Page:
“There is a clear, unmet medical need for an internationally accredited and responsible private cord blood bank in most modern economies given the high prevalence of cancers and blood-related disorders. Lymphoma and leukemia, the top two childhood cancers in the Philippines, and also the country's top 10 most common adult cancers, are treatable with cord blood stem cells. Soon, it would be used to treat Type 1 diabetes, a condition wherein the body attacks the pancreatic cells.
“However, the current use of cord blood stem cells is not only for the treatment of certain cancers and blood-related disorders, but also to new clinical advancements around the globe that are unlocking the autologous (sourced from the patient; as against allogenic, wherein the sourcing is from a donor) use of cord blood stem cells for cellular therapy to help repair damaged or diseased tissues. We believe that with sufficient clinical evidence of successful therapies, more medical options may be available to families who have stored their children's cord blood,” declared group CEO & founder Steven Fang, during the inauguration of Cordlife's 7th and the first cord blood processing and cryogenic preservation facility in the country.
Today, there are over 160 private cord blood banks worldwide that cryogenically preserve newborn babies' cord blood stem cells for parents in case the need arises in the future. Parents worldwide bank cord blood, primarily, as an insurance against blood disorders.
“The health of my family is important to me. There's no compromise when it comes for our little Javier. Getting Cordlife is like investing in bonds. There's an enrollment fee of P40,000 and an annual storage fee of P8,000 thereafter,” intoned comedienne Giselle Sanchez.
Cordlife was established in March 2001 as the first private cord blood bank in Singapore and Southeast Asia. Since then, the company have grown their operating footprint to include facilities in Australia, Hong Kong, Indonesia, mainland China, the Netherlands, India, Thailand, Macau and the Philippines. The company's R&D activities are done in Australia with partners such as Deakin University and the Monash Immunology & Stem Cell Laboratory (MISCL) in Perth, as well as clinical partnerships with renowned American institutions.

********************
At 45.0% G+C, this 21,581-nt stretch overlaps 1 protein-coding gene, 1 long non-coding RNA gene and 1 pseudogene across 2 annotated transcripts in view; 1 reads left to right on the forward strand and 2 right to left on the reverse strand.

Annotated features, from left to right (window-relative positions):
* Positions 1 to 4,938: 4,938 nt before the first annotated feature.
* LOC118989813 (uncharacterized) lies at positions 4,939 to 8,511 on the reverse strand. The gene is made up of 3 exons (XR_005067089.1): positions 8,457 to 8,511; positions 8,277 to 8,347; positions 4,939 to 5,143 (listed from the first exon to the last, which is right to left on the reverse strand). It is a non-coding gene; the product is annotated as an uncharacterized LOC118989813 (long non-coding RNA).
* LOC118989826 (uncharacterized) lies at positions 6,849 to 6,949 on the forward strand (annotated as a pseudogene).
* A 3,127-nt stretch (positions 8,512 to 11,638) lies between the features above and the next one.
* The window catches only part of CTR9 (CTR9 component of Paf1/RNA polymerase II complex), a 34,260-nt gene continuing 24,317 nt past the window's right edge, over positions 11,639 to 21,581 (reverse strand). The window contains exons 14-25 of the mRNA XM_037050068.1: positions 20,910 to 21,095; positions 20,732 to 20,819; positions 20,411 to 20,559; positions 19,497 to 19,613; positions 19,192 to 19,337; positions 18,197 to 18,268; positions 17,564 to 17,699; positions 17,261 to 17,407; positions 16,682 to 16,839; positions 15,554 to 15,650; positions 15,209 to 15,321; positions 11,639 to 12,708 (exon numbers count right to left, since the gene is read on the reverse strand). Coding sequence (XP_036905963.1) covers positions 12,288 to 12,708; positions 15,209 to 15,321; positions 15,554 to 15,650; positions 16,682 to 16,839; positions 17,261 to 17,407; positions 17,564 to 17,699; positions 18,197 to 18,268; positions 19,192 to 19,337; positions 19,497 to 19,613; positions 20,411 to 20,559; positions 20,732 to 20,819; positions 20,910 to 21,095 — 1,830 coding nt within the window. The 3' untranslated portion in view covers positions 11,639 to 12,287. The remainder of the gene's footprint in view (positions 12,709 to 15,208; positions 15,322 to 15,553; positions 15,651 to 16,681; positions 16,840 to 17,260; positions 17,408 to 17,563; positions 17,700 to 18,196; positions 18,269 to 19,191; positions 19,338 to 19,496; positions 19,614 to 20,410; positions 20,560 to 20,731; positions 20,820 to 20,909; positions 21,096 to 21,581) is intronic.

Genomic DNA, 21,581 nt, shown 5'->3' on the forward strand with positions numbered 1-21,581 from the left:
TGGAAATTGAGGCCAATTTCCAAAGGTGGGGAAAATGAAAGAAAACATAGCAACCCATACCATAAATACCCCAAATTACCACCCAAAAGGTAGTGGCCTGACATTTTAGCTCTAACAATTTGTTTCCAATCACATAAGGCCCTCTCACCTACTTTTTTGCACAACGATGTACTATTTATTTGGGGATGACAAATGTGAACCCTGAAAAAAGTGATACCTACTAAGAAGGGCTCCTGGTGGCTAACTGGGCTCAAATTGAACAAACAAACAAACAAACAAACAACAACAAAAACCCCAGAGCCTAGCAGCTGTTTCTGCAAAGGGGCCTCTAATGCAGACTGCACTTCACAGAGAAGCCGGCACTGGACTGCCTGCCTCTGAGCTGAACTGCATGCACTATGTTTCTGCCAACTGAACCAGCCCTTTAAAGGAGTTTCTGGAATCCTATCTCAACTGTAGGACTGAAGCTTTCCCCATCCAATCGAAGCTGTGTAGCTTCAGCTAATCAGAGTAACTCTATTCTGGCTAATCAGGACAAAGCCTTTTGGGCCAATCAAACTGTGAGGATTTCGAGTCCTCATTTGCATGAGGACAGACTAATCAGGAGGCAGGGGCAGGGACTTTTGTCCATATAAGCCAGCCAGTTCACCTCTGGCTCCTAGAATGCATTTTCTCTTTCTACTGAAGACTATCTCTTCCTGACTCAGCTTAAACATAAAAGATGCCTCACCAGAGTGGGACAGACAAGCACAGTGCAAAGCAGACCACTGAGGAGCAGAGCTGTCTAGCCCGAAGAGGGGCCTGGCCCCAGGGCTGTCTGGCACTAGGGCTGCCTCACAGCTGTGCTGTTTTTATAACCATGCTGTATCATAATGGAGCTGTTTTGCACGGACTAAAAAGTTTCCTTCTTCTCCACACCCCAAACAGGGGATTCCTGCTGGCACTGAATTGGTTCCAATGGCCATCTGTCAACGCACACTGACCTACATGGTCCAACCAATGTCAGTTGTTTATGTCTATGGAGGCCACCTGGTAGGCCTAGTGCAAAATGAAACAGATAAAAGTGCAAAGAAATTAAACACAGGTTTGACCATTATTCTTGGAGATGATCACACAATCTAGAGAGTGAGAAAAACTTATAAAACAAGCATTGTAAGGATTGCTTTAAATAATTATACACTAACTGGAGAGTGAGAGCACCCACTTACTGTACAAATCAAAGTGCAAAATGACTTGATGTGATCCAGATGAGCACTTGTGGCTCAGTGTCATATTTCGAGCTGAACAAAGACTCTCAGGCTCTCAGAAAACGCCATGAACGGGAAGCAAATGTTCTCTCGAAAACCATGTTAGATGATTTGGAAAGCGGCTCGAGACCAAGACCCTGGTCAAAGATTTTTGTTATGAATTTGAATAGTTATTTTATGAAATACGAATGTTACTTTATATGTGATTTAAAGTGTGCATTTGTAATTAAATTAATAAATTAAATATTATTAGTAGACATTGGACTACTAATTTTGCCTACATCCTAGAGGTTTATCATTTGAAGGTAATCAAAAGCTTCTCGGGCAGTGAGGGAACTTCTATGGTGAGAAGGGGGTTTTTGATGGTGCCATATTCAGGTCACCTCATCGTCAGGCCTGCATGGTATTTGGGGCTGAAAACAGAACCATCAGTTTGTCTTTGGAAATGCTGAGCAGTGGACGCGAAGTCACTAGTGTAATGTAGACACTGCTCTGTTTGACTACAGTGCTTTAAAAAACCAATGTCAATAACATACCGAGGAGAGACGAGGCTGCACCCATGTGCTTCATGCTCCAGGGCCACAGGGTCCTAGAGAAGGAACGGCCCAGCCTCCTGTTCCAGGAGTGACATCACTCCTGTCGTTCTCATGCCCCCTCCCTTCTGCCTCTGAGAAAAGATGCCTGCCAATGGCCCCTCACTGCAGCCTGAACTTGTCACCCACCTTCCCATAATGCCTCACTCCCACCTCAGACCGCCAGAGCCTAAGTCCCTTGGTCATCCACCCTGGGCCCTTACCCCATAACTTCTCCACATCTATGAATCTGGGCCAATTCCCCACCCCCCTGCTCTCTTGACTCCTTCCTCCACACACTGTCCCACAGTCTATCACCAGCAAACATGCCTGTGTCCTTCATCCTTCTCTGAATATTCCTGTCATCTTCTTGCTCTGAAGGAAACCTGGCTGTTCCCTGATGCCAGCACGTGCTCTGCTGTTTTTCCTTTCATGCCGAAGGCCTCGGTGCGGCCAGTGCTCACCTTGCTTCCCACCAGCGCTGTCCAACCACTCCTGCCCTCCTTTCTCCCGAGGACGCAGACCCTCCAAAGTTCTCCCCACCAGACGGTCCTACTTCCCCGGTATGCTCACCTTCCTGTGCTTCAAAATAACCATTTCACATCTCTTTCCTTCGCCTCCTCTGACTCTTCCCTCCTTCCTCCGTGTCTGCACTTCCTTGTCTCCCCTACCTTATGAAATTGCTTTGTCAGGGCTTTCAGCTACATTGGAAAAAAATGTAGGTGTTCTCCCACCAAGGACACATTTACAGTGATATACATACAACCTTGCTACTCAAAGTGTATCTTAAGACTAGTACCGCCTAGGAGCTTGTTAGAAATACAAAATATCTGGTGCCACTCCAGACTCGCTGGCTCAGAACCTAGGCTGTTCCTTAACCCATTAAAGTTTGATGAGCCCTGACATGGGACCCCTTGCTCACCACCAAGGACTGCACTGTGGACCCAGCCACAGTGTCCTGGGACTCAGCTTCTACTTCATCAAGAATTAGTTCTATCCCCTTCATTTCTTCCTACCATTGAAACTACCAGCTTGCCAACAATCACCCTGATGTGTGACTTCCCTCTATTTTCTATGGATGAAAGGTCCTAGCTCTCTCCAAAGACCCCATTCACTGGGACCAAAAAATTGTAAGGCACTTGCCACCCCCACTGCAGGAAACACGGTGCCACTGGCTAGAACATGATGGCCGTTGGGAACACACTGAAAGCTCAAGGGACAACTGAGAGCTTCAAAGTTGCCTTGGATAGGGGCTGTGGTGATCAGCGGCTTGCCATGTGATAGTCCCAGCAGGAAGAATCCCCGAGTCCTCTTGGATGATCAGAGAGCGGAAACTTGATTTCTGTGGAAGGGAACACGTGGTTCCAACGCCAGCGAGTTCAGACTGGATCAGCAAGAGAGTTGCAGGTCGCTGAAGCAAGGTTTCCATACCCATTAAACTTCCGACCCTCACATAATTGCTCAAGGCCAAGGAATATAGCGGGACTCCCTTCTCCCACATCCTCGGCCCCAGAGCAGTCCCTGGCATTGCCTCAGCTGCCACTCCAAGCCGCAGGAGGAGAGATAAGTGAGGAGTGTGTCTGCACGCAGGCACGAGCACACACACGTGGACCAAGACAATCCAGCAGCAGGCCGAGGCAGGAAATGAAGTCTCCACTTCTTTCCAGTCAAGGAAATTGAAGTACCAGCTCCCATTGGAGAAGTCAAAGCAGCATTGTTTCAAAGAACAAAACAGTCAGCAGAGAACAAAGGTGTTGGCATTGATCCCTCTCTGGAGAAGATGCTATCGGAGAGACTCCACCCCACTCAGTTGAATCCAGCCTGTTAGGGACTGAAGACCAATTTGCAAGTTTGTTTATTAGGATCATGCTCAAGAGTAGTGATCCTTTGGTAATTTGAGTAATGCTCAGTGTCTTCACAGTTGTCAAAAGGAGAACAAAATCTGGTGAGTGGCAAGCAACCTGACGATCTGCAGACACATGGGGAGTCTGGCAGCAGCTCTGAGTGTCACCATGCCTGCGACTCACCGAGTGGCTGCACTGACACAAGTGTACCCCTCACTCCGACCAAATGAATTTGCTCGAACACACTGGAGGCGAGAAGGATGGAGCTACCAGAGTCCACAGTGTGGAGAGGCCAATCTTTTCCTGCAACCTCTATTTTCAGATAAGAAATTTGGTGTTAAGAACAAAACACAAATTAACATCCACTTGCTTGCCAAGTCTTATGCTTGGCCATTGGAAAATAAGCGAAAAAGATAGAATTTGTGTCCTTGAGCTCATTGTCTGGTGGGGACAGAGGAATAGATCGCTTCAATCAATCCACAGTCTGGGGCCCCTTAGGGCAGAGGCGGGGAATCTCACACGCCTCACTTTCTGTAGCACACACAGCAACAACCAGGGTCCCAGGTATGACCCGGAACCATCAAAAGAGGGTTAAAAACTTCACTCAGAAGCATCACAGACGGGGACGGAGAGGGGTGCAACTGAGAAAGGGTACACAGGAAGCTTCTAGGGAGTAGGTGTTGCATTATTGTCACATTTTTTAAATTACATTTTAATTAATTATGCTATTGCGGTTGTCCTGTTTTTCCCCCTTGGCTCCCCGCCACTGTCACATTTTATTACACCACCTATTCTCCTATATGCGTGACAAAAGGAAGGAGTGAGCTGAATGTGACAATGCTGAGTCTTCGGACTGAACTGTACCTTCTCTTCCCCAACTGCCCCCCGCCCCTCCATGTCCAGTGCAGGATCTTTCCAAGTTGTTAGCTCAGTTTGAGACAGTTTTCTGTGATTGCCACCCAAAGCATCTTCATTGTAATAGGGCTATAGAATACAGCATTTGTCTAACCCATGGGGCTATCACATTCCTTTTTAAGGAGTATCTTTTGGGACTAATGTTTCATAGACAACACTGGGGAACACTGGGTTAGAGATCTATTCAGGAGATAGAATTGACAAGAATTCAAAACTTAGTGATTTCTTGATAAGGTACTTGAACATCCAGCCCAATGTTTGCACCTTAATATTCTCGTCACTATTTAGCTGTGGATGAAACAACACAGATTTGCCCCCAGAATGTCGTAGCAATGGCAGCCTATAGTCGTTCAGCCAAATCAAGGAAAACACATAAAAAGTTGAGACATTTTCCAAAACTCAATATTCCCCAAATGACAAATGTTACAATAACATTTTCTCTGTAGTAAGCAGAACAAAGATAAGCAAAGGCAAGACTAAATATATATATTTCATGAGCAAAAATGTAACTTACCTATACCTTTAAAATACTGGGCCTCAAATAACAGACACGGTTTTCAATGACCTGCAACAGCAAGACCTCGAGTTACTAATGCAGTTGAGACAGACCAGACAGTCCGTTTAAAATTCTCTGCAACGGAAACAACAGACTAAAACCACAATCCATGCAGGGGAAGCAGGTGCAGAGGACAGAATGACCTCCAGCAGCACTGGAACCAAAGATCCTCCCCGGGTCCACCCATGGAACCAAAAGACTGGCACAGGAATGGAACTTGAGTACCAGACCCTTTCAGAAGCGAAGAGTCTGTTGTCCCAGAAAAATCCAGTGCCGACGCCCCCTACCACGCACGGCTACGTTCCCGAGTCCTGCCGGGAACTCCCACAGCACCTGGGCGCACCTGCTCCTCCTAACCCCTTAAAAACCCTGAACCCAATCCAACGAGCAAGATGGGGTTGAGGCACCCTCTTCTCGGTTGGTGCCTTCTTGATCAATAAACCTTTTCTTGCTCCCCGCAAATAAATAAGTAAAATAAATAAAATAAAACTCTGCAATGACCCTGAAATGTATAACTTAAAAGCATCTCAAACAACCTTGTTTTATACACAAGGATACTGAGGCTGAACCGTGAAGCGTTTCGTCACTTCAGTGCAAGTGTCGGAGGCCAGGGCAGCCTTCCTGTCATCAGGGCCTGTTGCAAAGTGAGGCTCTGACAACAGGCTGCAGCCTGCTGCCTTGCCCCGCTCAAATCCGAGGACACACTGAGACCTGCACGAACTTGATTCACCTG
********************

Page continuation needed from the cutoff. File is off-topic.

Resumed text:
“Cordlife is one of the best decisions of my life, especially for our son Antonio Francesco's future. Now,my family's health is assured,” confessed Cristine Bersola-Babao in her testimonial.
Given the highly advanced process of isolating and cryogenically preserving cord blood stem cells, Cordlife Philippines' facility is the accumulation of the company's current state-of-the-art technologies and knowledge across the entire group. The Philippine facility adheres to the American Association of Blood Banks standards, just as their reference facility in Singapore does. The laboratory operates 7 days a week and features clean room conditions, ultra-high security measures, electrical power back-up, and proper waste management procedures.